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August 2016 Newsletter

Recent Project News

  • On August 3, our ethnographic study of the intimate relationships between surgeons and medical device representatives, Salespeople in the Surgical Suite was published in PLoS One. Authored by Bonnie O'Connor, Fran Pollner, and Adriane Fugh-Berman MD, the study is the first published exploration of the experiences, expectations, and reservations about relationships between device reps and surgeons to be told from the persepctive of the participants. See Fodder, below, for an in-depth summary of the piece.

  • In July, Pfizer agreed to a written code of conduct with the City of Chicago for marketing opioids. Pfizer promised not to promote opioids off-label and to disclose in its promotional materials that opioids have a risk of addiction – practices that all opioid manufacturers should already be doing. Dr. Fugh-Berman believes that Pfizer has other motivations behind this PR move. “It’s in Pfizer’s interest to highlight the addictive properties of opioids because they have a competing product under development,” she told the Boston Globe. “When a company comes out slamming a particular class of drugs, it’s generally because they have a competitor in the wings. Think of this as prelaunch marketing, which can start long before the launch.” The story was also covered in the Washington Post, Chicago Tribune, and CBS News.

Mark Your Calendars


Its official! Our sixth conference will be held June 15-16, 2017 in Washington, DC. We are looking forward to having a great conference with engaging speakers and wonderful attendees. The current agenda for the conference includes talks on drug pricing, pharma backed advocacy groups, and opioids. Please send any ideas for topics or speakers to pharmedout@gmail.com.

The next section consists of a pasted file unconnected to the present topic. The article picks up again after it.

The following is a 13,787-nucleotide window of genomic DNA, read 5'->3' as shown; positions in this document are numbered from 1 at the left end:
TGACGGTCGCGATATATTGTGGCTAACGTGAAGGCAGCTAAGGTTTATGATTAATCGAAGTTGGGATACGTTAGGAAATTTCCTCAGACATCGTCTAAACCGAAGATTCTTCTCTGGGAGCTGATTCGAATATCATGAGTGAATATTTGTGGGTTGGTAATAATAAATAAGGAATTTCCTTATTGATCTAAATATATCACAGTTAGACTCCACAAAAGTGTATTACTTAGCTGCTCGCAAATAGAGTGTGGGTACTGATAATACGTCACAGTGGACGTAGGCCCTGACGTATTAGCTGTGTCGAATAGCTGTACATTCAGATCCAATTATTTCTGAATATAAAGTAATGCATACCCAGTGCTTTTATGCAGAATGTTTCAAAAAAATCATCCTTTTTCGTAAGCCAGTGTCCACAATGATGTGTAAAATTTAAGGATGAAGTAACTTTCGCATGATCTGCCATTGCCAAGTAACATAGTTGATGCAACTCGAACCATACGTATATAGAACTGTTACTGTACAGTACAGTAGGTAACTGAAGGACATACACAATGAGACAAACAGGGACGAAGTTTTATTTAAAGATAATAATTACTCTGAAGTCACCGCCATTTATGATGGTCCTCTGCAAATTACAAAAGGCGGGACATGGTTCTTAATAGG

August's PharmedOut Fodder

Salespeople in the Surgical Suite


How does a surgeon choose which hip joint or other device is surgically implanted into your body? That may depend on which medical device representative (“device rep”) the surgeon relies on when they go into surgery.

Our new study in PLOS One explores the relationships between surgeons and device reps and how these relationships impact patient care. The authors did in-depth interviews with 14 orthopedic and ENT surgeons, three former and current medical device reps, and a former medical assistant to an orthopedic practice. This is an enthographic study - one that documents the beliefs and practices within a culture (in this case the occupational cultures of surgeons and device reps) from the perspective of people within that culture.

We found that medical device representatives not only sell surgeons the tools they use in the operating room; they have also become integral members of the OR team, standing by to assist in the use of their company’s products, if needed, during joint replacements and other surgical procedures. The device reps provide information regarding the newest products and presumed improvements in implantable devices, as well as the availability of relevant training sessions offered by their companies. Surgeons often develop close working relationships with specific device reps and rely on their expertise to enhance efficiency in the OR and, should an unexpected problem arise, to aid in trouble-shooting. It is the device reps’ job to cultivate these relationships, the avowed objective of which is optimal patient care. But is patient care helped or harmed by the promotion of the newest, relatively untested devices by unregulated surgical assistants who receive commission on every device sold? There are also issues of informed consent, as many patients don’t know that a salesperson in scrubs will attend their surgery.